Also, before we move onto the recipe can we talk about these onions? I swear there is a quick pickled, pretty pink red onion for every food blog on the internet, but I like to think mine is a little different as I use filtered water as one of the main components. Ever since my parents got a filtered water tap in their new kitchen I’ve been using filtered water more and more in my general cooking; I find food has a fresher, cleaner taste, especially if I’m doing things like blanching vegetables or thinning out sauces. It is a chef trick to soak raw onions in water to take out some of the bite if they’re being served as is, so I add water to white wine vinegar for lighter, less offensive quick pickled onions – even my ‘I don’t like anything pickled, don’t eat pickles near me’ boyfriend ate every single one on his plate!
This recipe serves two people with some sort of side or dessert afterwards, though you may get some leftover pickled onions depending on the size of the onion you’re using, and how much you like them; leftovers are great on salads or avocado toast! You can scale it up, but you’ll need to cook it on two sheet pans or use a very big one.
To make the pickled onions, combine the onion slices, BRITA filtered water and white wine vinegar. Make sure the layers of the onion are separated and set aside while the rest of the food is cooking.
Toss the chickpeas, drained together on a large, rimmed baking sheet with the halved peppers (if you can only find large ones, halve the halves to make smaller chunks), harissa spices, olive oil and a generous amount of sea salt and black pepper until everything is well coated.
Roast in the oven for five minutes, before nestling in the sausage halves and continuing to cook for another 15 minutes. The sausages should be sizzling, the peppers starting to char and the chickpeas crispy.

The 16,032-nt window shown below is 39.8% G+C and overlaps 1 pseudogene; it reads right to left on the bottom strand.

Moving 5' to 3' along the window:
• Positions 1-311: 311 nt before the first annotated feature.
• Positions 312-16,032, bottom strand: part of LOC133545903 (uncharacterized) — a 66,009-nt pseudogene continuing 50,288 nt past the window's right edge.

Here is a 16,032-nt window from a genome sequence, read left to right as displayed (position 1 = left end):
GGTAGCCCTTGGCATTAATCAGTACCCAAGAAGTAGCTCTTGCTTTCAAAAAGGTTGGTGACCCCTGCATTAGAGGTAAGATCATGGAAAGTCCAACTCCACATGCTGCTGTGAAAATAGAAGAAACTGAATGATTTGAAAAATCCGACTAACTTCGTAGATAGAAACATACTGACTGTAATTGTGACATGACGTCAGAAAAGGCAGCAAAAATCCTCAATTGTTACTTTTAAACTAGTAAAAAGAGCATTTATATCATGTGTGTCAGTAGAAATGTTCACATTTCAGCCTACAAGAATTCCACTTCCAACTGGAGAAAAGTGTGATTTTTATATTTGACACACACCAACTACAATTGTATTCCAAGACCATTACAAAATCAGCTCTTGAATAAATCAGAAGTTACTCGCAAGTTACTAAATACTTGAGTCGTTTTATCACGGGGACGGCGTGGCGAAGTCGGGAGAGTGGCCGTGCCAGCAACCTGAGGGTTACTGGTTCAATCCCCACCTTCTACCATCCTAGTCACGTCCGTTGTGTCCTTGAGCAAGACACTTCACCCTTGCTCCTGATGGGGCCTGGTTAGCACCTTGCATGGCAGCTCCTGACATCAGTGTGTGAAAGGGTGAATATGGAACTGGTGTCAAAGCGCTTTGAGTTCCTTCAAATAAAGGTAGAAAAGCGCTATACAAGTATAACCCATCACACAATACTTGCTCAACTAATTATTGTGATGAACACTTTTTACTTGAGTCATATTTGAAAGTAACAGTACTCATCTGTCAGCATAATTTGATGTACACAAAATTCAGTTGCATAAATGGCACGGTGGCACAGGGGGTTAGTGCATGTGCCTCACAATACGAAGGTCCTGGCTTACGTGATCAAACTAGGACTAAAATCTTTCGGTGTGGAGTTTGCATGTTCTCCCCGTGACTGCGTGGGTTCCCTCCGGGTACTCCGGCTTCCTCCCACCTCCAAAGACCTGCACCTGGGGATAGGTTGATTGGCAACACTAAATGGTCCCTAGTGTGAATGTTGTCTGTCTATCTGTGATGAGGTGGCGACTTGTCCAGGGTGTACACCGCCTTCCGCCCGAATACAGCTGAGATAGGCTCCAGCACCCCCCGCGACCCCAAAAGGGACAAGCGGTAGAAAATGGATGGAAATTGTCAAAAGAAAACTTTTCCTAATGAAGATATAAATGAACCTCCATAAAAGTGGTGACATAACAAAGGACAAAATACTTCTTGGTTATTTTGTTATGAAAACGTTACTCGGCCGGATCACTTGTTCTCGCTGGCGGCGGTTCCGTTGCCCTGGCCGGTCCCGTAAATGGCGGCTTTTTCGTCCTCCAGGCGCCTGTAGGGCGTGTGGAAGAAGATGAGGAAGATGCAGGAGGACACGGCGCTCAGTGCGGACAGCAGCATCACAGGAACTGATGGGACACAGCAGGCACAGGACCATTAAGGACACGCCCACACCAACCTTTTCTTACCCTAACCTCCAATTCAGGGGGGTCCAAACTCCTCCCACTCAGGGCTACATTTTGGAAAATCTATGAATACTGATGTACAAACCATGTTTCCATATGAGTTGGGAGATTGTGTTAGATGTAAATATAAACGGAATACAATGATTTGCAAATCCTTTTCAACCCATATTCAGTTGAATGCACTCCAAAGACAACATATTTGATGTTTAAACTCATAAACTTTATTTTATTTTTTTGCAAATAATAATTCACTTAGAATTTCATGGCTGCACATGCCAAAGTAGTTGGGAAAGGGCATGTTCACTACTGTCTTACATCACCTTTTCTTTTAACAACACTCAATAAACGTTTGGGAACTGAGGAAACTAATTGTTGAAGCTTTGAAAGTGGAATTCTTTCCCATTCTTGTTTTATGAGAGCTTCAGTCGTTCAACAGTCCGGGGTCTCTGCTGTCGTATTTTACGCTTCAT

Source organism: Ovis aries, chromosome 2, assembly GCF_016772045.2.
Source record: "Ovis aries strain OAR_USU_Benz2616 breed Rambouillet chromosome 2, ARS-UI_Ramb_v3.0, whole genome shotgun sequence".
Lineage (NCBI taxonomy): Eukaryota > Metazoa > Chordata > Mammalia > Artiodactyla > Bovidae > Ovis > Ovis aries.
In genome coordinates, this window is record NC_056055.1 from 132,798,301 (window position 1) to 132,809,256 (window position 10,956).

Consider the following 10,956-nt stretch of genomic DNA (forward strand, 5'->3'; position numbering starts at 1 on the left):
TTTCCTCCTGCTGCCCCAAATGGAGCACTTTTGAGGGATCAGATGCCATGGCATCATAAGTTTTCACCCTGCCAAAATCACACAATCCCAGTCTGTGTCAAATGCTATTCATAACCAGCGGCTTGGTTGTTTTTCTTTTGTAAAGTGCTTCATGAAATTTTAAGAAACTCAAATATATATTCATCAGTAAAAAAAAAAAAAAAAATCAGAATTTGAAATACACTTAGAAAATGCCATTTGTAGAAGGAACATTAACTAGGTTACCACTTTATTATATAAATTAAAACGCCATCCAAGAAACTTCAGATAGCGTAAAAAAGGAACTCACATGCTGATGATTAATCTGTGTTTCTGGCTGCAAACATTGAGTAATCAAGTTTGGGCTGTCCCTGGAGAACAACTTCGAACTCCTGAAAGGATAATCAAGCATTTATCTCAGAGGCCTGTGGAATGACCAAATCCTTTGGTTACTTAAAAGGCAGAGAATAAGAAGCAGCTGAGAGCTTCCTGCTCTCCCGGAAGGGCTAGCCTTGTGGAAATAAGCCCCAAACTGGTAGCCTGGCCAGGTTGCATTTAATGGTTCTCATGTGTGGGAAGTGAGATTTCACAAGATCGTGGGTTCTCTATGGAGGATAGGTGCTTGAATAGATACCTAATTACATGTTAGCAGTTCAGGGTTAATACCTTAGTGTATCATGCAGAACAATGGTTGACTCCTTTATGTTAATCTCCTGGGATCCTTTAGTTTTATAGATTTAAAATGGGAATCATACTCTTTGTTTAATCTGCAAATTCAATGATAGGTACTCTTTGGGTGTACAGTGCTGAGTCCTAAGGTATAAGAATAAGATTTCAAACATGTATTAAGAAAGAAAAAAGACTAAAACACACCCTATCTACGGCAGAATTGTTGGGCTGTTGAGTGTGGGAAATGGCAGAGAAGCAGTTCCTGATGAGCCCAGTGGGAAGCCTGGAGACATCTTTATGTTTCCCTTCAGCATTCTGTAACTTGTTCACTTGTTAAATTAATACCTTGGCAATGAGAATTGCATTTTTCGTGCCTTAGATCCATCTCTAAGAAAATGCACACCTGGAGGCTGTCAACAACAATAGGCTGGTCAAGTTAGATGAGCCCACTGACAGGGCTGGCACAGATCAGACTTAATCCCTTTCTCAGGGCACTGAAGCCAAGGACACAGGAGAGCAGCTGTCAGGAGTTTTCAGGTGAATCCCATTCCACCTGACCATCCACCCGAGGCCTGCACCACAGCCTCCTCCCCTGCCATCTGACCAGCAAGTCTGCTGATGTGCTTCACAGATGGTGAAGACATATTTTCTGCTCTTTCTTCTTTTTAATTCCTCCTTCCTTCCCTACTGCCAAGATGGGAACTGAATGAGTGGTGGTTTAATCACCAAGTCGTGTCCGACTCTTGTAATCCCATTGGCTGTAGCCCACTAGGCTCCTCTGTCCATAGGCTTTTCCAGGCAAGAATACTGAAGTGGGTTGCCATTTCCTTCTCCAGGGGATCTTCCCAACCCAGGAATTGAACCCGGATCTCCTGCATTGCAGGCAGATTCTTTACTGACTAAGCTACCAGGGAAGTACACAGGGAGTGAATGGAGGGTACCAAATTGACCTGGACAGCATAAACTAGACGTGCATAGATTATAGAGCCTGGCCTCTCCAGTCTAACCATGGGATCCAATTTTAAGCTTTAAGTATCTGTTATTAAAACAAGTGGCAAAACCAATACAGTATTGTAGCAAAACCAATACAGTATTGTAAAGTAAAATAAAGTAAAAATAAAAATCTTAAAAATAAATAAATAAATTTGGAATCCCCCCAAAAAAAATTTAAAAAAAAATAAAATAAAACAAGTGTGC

Drain the pickled onions and dry them well on kitchen paper. Sprinkle the onions and the mint over the traybake, and serve immediately.
So, my final thoughts on my week trying to go single-use plastic free? To be honest, a week before I started cooking dinner with my mother in her kitchen, talking about the challenge we thought it would be really difficult to do; we were generating so much plastic just making salads to serve with the meat my Dad was barbecuing for the three of us! We also thought it would be a really expensive week. However, it was so much easier than I thought it would be; I managed to find almost everything on my shopping list for a week of delicious meals, and for the items that were already in my fridge, freezer and cupboards I managed to check off where I would have found them if I’d needed to restock during the challenge. Eating out twice during the week, I was pleasantly surprised to find my local had switched to all paper straws, and it bothered me for the first time how much single-use plastic I was using in the three cocktails I had out to dinner another night. Milk was the only thing I had to buy where I’ll be throwing the plastic away (though it is worth noting my parents save theirs to store the liquid fertiliser made in their wormery to feed their vegetable garden!
It is not possible to go single-use plastic free on a regular diet with a regular budget, but I have learnt that we’re using way more plastic than we need to be. Think about if you can get your supermarket, plastic wrapped veggies elsewhere (supporting small, local businesses instead), take time to get to know your butcher, and tell the barman you don’t need a plastic straw in your next cocktail. Oh, and do be sure to order your own fill&go bottle and fill&enjoy jug to at least try and eliminate the plastic water bottles we’re all guilty of throwing away!